Central Banks need to think more like Bankers (and less like econometricians)
Under Classical Economic theory, interest rates were assumed to balance out savings and investment, with the demand for investment coming from businesses, which would in turn be priced up to the marginal productivity of the capital employed with Banks as the intermediaries. Today, however, that role is to a large extent provided by capital markets and while short term interest rates are obviously the fundamental driver of those capital markets, the real economic impact of changes in short rates is now felt by the consumer, rather than the producer. This is because for the last 100 years or so, consumer credit has essentially transformed the equation to be not about more or less saving by consumers, but more or less dis-saving, in other words more or less borrowing by consumers.
When consumer borrowing takes the form of hire purchase or consumer credit, or even credit cards, changes in rates are often relatively modest in their impact; the rates made be fully fixed for the lifetime of the purchase, which of course includes paying down the capital as well as the interest, or the consumer is running some sort of 'spread' for ultra cheap financing and getting a return on their cash elsewhere. Car finance is an obvious example, where ultra cheap financing has been a key driver of sales. Even with Credit cards the effect is modest as a 1% change in the cost of a credit card at 30% APR isn't making much of a difference.
The real problem of course is household mortgages, which have exploded in western economies over the last 30 years thanks to deregulation and, quite frankly, the 30 year bull market in fixed income assets that has not only increased the asset value of the 'income bearing asset' that is housing (here income is the rent you would otherwise pay/receive) but also sucked in huge amounts of savings capital due to the relative taxation advantages and the almost unique ability of housing to allow households to run a form of carry trade with leverage.
To be more accurate, the problem is not household mortgages, the problem is that the Central banks and their economic models do not take proper account of household balance sheets when assessing the impact of changes in interest rates. A country with large amounts of housing 'wealth', like the UK or Australia, is far more vulnerable than it was in the past if that asset value is based on a large amount of floating rate debt. Looking at long term data and correlations between interest rates and expenditure (as they do) is a classic case of what used to be known as 'Physics envy', the belief that economics is a stable system. Not only is it more biology than physics, but the Central Banks have group think and all 'move' at the same time - effectively in line with the Fed, where crucially the Fed is looking at a mortgage book that is 95% long term fixed.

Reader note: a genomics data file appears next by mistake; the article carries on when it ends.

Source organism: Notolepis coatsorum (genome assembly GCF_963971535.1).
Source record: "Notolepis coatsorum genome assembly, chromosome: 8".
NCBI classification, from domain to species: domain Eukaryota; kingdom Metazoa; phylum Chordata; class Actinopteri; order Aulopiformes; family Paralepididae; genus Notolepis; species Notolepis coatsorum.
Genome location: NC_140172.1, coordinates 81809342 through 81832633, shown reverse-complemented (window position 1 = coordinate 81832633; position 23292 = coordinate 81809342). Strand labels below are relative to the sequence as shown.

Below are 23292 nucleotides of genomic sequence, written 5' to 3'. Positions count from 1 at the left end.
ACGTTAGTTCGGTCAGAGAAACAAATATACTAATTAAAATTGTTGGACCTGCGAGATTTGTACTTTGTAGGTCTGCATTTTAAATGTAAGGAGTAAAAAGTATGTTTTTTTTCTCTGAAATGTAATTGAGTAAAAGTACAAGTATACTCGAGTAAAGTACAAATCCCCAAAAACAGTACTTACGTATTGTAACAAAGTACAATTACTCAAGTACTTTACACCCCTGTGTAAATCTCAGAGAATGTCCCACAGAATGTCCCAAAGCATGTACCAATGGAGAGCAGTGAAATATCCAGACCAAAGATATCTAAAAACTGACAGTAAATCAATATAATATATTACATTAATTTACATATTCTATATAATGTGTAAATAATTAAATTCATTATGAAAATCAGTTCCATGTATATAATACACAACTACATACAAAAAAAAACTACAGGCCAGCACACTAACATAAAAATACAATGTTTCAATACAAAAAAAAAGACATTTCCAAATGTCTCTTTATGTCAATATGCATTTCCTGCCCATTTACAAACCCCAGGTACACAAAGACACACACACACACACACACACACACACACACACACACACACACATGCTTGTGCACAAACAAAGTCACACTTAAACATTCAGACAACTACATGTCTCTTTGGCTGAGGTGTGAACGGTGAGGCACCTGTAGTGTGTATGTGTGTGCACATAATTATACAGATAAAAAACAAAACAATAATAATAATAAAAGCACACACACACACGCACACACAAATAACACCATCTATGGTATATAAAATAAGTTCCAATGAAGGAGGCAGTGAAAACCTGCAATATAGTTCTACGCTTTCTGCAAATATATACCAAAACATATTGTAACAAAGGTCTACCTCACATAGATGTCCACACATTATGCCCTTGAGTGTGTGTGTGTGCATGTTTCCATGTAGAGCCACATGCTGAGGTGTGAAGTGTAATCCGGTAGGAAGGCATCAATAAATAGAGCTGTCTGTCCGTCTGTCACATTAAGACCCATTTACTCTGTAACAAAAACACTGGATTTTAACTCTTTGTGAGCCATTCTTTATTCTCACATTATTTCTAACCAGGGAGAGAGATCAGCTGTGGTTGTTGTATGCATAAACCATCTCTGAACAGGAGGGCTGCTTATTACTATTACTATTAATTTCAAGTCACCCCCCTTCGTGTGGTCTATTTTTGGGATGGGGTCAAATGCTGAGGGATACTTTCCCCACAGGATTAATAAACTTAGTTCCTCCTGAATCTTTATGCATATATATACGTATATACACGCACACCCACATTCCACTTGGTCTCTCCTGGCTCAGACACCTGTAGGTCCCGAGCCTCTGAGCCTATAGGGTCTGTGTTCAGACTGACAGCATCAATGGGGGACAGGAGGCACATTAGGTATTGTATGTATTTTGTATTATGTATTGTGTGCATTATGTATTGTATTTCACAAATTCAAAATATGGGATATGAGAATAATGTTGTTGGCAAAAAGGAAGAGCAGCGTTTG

Back in the 1990s, stock analysts and investors developed/adopted a valuation metric known as EV/EBITDA, where EV stood for Enterprise Value and EBITDA for Earnings Before Interest, Tax and Depreciation. The idea being to look at the overall size of the Balance Sheet, EV being Equity plus net Debt, versus the income available to support that balance sheet. Increasing debt was OK, so long as it increased income sufficient to support that debt (the classical economics approach). The biggest risk to a company therefore was twofold; if that debt was not productive and/or if Interest or tax rates changed. Apply that now to the household sector in Australia or the UK; debt has been increased, mainly these days to fund consumption elsewhere so there is not a likely rise in income on the other side of the equation. Meanwhile both taxes and now interest rates are rising, thanks to bad policy inspired by the bad economic models that don't take account of the balance sheets of households, while other claims on disposable income from essentials like heating and eating are soaring thanks largely to the idiocies of the policies inspired by the Global Green Leap Forward.
If the UK and Australian households were quoted
as listed securities, on an EV/EBITDA basis far too many would be an outright
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Mark Tinker is Chief Investment Officer and Managing Director of Toscafund HK Limited, part of Toscafund Asset Management LLP, a London based specialist Asset Management and Investment firm with around USD 5bn in assets. He is also the Founder of...